$ dvc repro
WARNING: assuming default target 'Dvcfile'.
Stage 'dvc/01-fetch-data.dvc' didn't change.
Stage 'dvc/02-prepare-data.dvc' didn't change.
WARNING: Dependency 'src/03-training.py' of 'Dvcfile' changed because it is 'modified'.
WARNING: Stage 'Dvcfile' changed.
Running command:
    python ./src/03-training.py
Saving information to 'Dvcfile'.
 
To track the changes with git, run:
 
    git add Dvcfile

Let's discover the metrics feature of DVC. As we have now trained the model two times with small changes, we might be interested in comaring their outcomes. We can easily do that with dvc metrics show:

$ dvc metrics show -a -T
working tree:
    data/metrics.json:
        {
          "Logistic Regression (ACC)": 80.13,
          "Support Vector Machines (ACC)": 83.28
        }
baseline:
    data/metrics.json:
        {
          "Logistic Regression (ACC)": 80.13,
          "Support Vector Machines (ACC)": 83.28
        }

This will provide as with the contents of all metric files of the existing tags in our Git Project and allows us to compare our different experiments.

In the previous steps we have seen how tags can help us to develop and fine-grain our model. But if we want to compare totally different approaches, Git tags might not be the right way to work with. Because you might want to go-back to your previous approach w/o loosing the information about the tests you have done with your primary approach. In such a case it's a good idea to create a new Gir branch. Let's try that in our project. Create a new branch:

$ git add .
$ git commit -am "Added decision tree"
$ git tag "with-decission-tree"
$ git checkout -b tensorflow

Now replace the content of ./src/03-training.py with a Tensorflow training program:

import pandas as pd
import json
import tensorflow as tf
 
from collections import namedtuple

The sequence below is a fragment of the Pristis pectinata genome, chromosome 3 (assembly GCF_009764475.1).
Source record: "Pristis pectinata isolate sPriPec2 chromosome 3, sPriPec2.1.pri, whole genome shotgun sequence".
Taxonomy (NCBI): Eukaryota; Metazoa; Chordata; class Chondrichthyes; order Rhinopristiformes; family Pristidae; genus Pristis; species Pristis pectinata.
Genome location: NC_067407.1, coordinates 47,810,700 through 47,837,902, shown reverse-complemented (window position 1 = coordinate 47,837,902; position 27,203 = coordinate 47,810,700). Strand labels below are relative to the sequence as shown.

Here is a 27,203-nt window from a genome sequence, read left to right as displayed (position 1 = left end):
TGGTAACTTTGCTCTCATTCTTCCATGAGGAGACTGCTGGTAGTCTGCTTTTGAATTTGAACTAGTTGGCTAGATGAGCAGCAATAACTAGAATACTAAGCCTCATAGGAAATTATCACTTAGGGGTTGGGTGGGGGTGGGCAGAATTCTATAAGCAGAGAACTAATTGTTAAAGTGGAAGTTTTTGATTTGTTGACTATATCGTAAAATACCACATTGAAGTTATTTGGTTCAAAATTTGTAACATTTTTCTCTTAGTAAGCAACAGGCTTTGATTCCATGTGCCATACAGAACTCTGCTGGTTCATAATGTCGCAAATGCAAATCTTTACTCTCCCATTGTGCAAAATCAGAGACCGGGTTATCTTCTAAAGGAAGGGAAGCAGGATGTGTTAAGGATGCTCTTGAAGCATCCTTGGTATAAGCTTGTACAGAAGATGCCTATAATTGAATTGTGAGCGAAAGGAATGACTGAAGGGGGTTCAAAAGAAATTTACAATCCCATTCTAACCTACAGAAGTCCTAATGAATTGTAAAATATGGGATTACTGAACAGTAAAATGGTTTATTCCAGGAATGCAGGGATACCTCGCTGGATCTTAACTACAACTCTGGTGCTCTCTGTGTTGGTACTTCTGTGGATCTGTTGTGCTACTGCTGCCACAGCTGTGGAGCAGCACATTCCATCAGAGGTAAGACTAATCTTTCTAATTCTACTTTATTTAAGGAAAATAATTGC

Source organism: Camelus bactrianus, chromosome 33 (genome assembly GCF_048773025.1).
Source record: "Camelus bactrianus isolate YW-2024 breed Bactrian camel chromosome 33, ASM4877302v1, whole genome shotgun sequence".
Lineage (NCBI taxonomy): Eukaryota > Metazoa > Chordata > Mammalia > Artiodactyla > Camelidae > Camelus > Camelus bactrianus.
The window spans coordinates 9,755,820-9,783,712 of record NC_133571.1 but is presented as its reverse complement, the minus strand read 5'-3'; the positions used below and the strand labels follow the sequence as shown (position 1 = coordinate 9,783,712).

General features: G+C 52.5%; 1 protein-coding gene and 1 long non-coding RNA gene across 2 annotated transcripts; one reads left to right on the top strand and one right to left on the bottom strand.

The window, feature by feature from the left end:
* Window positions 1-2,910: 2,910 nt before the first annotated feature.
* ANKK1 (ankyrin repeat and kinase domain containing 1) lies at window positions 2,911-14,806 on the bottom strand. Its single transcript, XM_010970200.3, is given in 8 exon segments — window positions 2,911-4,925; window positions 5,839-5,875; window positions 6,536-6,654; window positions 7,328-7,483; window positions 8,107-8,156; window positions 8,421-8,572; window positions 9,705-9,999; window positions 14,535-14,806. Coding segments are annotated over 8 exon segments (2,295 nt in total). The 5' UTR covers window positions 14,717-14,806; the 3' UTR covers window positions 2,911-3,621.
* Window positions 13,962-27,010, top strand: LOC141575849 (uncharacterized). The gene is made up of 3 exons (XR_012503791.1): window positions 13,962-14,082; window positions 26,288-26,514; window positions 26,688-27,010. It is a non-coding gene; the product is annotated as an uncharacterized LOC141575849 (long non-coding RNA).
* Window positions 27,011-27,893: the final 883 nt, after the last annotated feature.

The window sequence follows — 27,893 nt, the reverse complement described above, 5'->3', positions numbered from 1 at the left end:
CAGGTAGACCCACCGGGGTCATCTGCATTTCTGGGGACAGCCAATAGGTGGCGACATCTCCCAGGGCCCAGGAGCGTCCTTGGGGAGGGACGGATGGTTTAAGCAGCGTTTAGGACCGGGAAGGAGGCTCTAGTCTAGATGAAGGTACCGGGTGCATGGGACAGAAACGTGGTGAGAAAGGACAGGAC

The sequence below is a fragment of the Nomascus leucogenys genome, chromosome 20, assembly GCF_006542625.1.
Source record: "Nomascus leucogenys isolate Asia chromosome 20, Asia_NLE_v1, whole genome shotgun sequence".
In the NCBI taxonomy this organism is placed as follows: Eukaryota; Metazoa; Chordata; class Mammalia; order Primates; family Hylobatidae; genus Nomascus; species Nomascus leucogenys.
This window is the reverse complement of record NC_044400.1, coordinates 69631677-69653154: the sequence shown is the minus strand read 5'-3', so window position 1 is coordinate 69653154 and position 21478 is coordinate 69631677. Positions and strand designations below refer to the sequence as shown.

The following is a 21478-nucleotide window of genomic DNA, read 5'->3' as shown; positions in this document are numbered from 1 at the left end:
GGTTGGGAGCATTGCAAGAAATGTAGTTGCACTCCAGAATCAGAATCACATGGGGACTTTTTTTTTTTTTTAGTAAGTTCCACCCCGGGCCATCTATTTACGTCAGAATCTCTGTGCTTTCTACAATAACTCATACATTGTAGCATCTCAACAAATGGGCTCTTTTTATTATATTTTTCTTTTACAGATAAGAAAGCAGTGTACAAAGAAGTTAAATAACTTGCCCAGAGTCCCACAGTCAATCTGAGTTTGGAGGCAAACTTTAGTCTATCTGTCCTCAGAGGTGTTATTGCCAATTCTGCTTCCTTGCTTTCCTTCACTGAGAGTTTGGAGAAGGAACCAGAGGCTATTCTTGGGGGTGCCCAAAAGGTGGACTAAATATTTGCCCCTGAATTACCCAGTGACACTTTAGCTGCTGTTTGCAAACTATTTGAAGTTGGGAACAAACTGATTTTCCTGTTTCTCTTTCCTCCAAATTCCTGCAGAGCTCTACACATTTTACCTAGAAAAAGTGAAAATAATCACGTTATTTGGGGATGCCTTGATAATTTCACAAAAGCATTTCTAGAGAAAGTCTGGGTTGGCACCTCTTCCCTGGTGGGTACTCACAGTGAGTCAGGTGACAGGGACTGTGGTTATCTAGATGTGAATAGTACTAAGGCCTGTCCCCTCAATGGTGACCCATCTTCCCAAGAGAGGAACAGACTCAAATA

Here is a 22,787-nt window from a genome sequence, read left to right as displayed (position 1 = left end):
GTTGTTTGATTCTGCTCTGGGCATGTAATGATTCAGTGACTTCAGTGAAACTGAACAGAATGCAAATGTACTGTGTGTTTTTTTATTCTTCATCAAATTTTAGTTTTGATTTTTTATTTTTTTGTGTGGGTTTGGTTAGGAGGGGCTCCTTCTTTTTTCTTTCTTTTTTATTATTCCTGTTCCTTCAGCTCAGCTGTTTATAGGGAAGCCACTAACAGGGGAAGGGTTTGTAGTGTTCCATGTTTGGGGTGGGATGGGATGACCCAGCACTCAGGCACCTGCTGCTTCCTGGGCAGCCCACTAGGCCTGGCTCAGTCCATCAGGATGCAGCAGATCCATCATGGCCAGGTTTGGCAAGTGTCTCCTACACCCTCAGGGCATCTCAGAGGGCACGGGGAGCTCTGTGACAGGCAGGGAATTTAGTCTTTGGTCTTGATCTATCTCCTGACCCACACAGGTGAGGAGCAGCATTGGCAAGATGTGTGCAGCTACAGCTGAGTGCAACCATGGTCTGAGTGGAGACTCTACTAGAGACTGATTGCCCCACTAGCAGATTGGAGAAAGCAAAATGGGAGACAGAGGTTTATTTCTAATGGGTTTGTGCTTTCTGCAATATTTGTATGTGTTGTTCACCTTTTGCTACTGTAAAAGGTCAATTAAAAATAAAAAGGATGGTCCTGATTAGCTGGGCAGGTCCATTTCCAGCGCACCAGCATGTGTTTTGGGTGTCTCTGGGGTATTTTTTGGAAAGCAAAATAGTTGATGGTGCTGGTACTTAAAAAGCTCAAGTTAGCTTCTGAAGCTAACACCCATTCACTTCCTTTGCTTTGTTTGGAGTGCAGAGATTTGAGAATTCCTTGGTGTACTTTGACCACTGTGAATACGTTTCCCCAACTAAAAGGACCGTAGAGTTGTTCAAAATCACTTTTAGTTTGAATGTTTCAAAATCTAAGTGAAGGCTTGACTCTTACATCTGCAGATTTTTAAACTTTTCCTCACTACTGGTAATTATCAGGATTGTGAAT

from sklearn.preprocessing import LabelBinarizer
from sklearn.model_selection import train_test_split
 
 
def split_valid_test_data(data, fraction=(1 - 0.8)):
    data_y = data["Survived"]
    lb = LabelBinarizer()
    data_y = lb.fit_transform(data_y)
 
    data_x = data.drop(["Survived"], axis=1)
 
    train_x, valid_x, train_y, valid_y = train_test_split(data_x, data_y, test_size=fraction)
 
    return train_x.values, train_y, valid_x, valid_y
 
 
def build_neural_network(train_x, hidden_units=10):
    tf.reset_default_graph()
    inputs = tf.placeholder(tf.float32, shape=[None, train_x.shape[1]])
    labels = tf.placeholder(tf.float32, shape=[None, 1])
    learning_rate = tf.placeholder(tf.float32)
    is_training=tf.Variable(True,dtype=tf.bool)
 
    initializer = tf.contrib.layers.xavier_initializer()
    fc = tf.layers.dense(inputs, hidden_units, activation=None,kernel_initializer=initializer)
    fc=tf.layers.batch_normalization(fc, training=is_training)
    fc=tf.nn.relu(fc)
 
    logits = tf.layers.dense(fc, 1, activation=None)
    cross_entropy = tf.nn.sigmoid_cross_entropy_with_logits(labels=labels, logits=logits)
    cost = tf.reduce_mean(cross_entropy)
 
    with tf.control_dependencies(tf.get_collection(tf.GraphKeys.UPDATE_OPS)):
        optimizer = tf.train.AdamOptimizer(learning_rate=learning_rate).minimize(cost)
 
    predicted = tf.nn.sigmoid(logits)
    correct_pred = tf.equal(tf.round(predicted), labels)
    accuracy = tf.reduce_mean(tf.cast(correct_pred, tf.float32))
 
    # Export the nodes
    export_nodes = ['inputs', 'labels', 'learning_rate','is_training', 'logits',
                    'cost', 'optimizer', 'predicted', 'accuracy']
    Graph = namedtuple('Graph', export_nodes)
    local_dict = locals()
    graph = Graph(*[local_dict[each] for each in export_nodes])
 
    return graph
 
 
def get_batch(data_x,data_y,batch_size=32):
    batch_n=len(data_x)//batch_size
    for i in range(batch_n):
        batch_x=data_x[i*batch_size:(i+1)*batch_size]
        batch_y=data_y[i*batch_size:(i+1)*batch_size]
 
        yield batch_x,batch_y
 
 
# Result Dictionary
results = {
    'NN (ACC)': 0
}
 
# Split into x and y
train = pd.read_pickle('./data/train_prepared.pkl')
x_test = pd.read_pickle('./data/test_prepared.pkl')
 
x_train, y_train, x_valid, y_valid = split_valid_test_data(train)
model = build_neural_network(x_train)
 
epochs = 200
train_collect = 50
train_print=train_collect*2
 
learning_rate_value = 0.001
batch_size=16
 
x_collect = []